He was born in Chicopee Falls, Mass., on Mar. 26, 1850, and spent the major part of his life there. Following his education in Chicopee Falls, he spent a year at Union College and, at 18, traveled in Europe where, as he wrote later, "my eyes were first fully opened to the extent and consequences of ‘man's#man's inhumanity to man.'"
Bellamy's early novels, including Six to One (1877), Dr. Heidenhoff's Process (1880), and Miss Ludington's Sister (1884) were unremarkable works, making use of standard psychological plots. A turn to utopian science fiction with Looking Backward, 2000-1887, published in January 1888, captured the public imagination and catapulted Bellamy to literary fame. The publisher of the book could scarcely keep up with demand. Within a year the book had sold some 200,000 copies and by the end of the 19th Century it had sold more copies than any other book published in America outside of Uncle Tom's Cabin by Harriet Beecher Stowe.
Although Bellamy claimed he did not write Looking Backward as a blueprint for political action, but rather sought to write "a literary fantasy, a fairy tale of social felicity," the book inspired legions of inspired readers to establish so-called Nationalist Clubs, beginning in Boston late in 1888. Bellamy's vision of a country relieved of its social ills through abandonment of the principle of competition and establishment of state ownership of industry proved an appealing panacea to a generation of intellectuals alienated from the dark side of Gilded Age America. By 1891 it was reported that no fewer than 162 Nationalist Clubs were in existence.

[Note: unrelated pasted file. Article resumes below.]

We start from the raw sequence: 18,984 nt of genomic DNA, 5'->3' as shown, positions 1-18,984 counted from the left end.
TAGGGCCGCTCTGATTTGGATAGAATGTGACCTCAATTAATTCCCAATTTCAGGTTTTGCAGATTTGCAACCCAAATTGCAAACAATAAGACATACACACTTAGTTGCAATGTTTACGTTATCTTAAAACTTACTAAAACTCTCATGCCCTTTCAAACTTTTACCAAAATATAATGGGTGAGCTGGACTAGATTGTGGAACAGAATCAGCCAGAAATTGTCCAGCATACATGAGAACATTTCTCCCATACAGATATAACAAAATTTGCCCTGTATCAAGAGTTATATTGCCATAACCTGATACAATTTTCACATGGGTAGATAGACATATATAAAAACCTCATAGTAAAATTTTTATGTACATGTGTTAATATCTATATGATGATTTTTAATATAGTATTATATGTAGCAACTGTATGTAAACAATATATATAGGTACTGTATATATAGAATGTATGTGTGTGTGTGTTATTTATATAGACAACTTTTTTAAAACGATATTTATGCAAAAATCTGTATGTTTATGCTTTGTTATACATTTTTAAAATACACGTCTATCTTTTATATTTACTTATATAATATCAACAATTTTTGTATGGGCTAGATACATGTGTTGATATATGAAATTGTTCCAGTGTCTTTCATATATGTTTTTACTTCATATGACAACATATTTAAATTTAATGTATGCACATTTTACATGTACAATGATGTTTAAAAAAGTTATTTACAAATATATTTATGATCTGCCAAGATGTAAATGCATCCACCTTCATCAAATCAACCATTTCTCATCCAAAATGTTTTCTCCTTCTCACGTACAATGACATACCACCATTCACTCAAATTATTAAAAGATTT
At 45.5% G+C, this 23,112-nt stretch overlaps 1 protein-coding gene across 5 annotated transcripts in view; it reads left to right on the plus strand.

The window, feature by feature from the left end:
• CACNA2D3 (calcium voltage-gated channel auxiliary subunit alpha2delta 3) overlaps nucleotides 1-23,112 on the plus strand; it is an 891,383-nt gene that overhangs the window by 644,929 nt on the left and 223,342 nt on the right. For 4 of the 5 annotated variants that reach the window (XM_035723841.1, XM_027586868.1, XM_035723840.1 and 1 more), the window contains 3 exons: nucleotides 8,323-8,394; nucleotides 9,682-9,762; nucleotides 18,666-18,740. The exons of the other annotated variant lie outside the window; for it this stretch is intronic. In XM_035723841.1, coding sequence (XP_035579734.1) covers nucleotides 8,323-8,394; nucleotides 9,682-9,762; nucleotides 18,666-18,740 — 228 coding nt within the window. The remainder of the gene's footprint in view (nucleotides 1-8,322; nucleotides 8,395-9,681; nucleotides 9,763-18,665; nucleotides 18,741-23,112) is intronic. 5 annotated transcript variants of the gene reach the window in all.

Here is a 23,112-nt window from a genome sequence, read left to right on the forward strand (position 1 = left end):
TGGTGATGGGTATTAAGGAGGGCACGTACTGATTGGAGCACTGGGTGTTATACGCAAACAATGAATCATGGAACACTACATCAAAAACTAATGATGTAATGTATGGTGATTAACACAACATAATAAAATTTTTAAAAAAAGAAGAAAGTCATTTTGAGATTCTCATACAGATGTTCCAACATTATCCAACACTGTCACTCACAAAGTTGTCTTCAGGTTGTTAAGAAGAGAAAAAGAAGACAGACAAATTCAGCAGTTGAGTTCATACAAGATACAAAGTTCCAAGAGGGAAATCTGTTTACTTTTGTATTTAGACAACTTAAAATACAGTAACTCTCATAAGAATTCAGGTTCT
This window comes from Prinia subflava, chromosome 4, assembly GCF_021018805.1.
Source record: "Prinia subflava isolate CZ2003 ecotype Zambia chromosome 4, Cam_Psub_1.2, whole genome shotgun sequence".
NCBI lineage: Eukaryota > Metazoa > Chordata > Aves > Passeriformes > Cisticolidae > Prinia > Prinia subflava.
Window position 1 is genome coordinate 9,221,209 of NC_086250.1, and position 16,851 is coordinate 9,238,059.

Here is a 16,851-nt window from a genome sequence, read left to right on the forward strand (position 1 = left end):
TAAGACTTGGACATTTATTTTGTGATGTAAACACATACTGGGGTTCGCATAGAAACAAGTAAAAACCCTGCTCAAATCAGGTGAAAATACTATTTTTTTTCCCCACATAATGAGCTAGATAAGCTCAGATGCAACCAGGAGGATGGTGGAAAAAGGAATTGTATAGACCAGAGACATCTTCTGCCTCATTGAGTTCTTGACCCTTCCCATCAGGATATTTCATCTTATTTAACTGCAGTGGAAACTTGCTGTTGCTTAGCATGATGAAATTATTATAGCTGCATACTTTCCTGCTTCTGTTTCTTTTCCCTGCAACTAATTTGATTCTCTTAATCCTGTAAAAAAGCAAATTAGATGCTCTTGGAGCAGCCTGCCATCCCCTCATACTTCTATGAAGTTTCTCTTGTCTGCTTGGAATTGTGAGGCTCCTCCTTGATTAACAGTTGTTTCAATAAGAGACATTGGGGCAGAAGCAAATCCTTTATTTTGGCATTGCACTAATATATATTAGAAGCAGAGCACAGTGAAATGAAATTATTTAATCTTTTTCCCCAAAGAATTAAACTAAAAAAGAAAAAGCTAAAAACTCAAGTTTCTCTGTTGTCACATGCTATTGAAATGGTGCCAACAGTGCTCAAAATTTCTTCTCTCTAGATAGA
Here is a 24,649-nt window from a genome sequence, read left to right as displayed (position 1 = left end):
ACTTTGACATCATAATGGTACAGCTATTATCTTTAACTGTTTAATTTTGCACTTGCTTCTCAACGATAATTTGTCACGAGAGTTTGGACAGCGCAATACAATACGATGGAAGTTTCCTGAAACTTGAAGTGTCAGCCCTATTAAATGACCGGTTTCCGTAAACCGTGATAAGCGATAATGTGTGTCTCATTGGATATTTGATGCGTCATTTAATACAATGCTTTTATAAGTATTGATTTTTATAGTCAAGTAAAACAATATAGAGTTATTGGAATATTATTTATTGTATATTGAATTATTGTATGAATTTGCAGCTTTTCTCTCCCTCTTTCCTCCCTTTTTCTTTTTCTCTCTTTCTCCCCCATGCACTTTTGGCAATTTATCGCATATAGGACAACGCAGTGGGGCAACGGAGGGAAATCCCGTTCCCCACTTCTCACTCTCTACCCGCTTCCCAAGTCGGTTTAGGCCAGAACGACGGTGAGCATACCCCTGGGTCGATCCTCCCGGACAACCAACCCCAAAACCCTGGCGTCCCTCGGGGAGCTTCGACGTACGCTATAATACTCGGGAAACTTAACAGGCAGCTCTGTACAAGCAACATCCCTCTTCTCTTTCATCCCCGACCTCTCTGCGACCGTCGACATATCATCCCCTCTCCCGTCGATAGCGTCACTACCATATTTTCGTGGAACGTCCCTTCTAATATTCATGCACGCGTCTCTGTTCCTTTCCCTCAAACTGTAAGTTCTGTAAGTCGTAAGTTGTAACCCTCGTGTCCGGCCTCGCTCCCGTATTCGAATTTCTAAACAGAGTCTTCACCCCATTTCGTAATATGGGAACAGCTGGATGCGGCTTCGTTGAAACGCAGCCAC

Bellamy himself came to actively participate in the political movement which emerged around his book, particularly after 1891 when he founded his own magazine, The New Nation, and began to promote united action between the various Nationalist Clubs and the emerging People's Party. For the next three and a half years, Bellamy gave his all to politics, publishing his magazine, working to influence the platform of the People's Party, and publicizing the Nationalist movement in the popular press. This phase of Bellamy's life came to an end in 1894, when The New Nation was forced to suspend publication owing to financial difficulties.
With the key activists of the Nationalist Clubs largely absorbed into the apparatus of the People's Party, Bellamy abandoned politics for a return to literature. He set to work on a sequel to Looking Backward entitled Equality, attempting to deal with the ideal society of the post-revolutionary future in greater detail. The book saw print in 1898 and would prove to be Bellamy's final creation.